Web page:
Image via Wikimedia (Public Domain). ImageLaying of the tower's foundations The pinnacle of the tower. Image © Wikimedia user David Corby (licensed under CC BY-SA 3.0) Image via Wikimedia (Public Domain). ImageUnder construction Image via Wikimedia (Public Domain). ImageUnder construction + 6

What New York's Central Park Could Have Looked Like

07:45 - 19 October, 2018
What New York's Central Park Could Have Looked Like, Courtesy of NeoMam Studios for Budget Direct
Courtesy of NeoMam Studios for Budget Direct

New York’s iconic Central Park was designed in 1858 by F.L Olmsted and C. Vaux, having been chosen in a competition against 32 other entries. The competition called for the design of a park including a parade ground, fountain, watchtower, skating arena, four cross streets, and room for an exhibition hall.

Of the 32 alternative entries, only one survives to this day. The sole survivor was drawn up park engineer John J. Rink. To give an indication as to how Rink’s plan would have aged in the Big Apple, NeoMam Studios and Budget Direct have published a set of visualizations derived from the design. Find out below what one of the world’s most iconic green spaces could have looked like if a 160-year-old decision had been different.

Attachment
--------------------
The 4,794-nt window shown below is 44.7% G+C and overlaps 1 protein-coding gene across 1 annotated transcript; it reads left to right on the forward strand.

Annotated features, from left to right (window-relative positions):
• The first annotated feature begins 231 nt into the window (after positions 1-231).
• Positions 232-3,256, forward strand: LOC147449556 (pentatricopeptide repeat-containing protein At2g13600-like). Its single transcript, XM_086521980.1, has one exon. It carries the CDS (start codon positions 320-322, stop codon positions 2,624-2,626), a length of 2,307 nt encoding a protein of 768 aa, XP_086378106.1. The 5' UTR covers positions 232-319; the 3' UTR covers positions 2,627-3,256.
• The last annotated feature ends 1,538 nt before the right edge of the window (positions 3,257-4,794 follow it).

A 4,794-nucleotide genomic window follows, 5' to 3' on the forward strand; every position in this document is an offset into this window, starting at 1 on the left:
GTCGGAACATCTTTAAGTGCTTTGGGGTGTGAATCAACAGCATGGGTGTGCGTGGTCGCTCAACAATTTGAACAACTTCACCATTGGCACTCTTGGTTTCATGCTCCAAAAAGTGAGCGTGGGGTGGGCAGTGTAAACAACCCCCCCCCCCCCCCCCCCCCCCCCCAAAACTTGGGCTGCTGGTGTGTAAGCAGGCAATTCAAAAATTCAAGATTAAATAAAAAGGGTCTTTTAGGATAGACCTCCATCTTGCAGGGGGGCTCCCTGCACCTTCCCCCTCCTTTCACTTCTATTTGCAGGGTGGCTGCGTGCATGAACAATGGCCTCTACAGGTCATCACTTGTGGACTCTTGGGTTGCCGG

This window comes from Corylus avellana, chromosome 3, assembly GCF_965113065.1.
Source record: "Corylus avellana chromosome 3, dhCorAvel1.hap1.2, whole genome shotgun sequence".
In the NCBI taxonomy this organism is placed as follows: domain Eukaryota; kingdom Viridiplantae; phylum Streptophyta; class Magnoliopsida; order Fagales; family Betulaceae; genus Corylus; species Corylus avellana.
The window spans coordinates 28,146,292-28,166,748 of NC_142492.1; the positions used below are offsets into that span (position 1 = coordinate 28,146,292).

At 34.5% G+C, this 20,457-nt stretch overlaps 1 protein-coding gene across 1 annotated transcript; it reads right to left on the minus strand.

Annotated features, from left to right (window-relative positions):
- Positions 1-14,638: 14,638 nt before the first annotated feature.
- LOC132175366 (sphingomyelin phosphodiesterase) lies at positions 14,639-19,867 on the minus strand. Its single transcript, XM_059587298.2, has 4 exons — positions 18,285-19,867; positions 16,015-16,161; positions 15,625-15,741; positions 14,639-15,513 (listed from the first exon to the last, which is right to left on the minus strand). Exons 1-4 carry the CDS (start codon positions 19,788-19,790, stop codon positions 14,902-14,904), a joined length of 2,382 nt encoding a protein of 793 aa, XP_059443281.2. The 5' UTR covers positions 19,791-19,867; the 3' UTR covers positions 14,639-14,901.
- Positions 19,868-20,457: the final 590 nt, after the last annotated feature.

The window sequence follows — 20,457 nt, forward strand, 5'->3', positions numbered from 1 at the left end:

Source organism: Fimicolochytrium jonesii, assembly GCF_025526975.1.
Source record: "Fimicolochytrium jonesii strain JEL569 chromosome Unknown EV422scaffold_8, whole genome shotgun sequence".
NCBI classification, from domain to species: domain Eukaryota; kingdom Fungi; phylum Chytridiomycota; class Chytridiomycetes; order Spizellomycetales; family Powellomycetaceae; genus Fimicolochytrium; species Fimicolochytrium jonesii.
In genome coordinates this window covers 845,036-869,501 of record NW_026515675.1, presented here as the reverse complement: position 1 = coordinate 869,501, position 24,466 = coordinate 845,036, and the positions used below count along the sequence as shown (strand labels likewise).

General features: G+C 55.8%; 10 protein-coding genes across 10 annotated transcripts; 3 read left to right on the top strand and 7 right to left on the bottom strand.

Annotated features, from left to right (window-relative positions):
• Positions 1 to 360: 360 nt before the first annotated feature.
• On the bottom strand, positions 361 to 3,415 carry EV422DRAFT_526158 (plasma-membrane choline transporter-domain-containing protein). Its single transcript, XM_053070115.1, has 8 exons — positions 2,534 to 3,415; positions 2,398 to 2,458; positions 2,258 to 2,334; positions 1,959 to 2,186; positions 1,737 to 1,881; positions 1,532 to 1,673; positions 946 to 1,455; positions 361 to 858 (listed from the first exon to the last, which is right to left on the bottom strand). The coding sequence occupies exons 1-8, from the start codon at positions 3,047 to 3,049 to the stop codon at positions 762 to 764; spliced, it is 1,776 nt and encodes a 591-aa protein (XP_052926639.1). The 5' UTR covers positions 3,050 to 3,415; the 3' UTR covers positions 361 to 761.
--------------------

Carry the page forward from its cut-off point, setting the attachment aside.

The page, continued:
Courtesy of NeoMam Studios for Budget Direct Courtesy of NeoMam Studios for Budget Direct Courtesy of NeoMam Studios for Budget Direct Courtesy of NeoMam Studios for Budget Direct + 6

The Tallest Residential Building in the World is coming to New York City

02:30 - 18 October, 2018
The Tallest Residential Building in the World is coming to New York City, Central Park Tower. Image Courtesy of ASGG & Wordsearch
Central Park Tower. Image Courtesy of ASGG & Wordsearch

The design for the tallest residential building in the world has been unveiled, situated in New York City. “Central Park Tower” by Adrian Smith + Gordon Gill architecture will stand at 1,550 feet (472 meters). The firm’s Jeddah tower in Saudi Arabia is also currently under construction, on track to be the world’s tallest tower.

Reddymade Wins the Times Square Valentine Heart Design Competition of 2019

09:00 - 17 October, 2018
Reddymade Wins the Times Square Valentine Heart Design Competition of 2019, Courtesy of Reddymade
Courtesy of Reddymade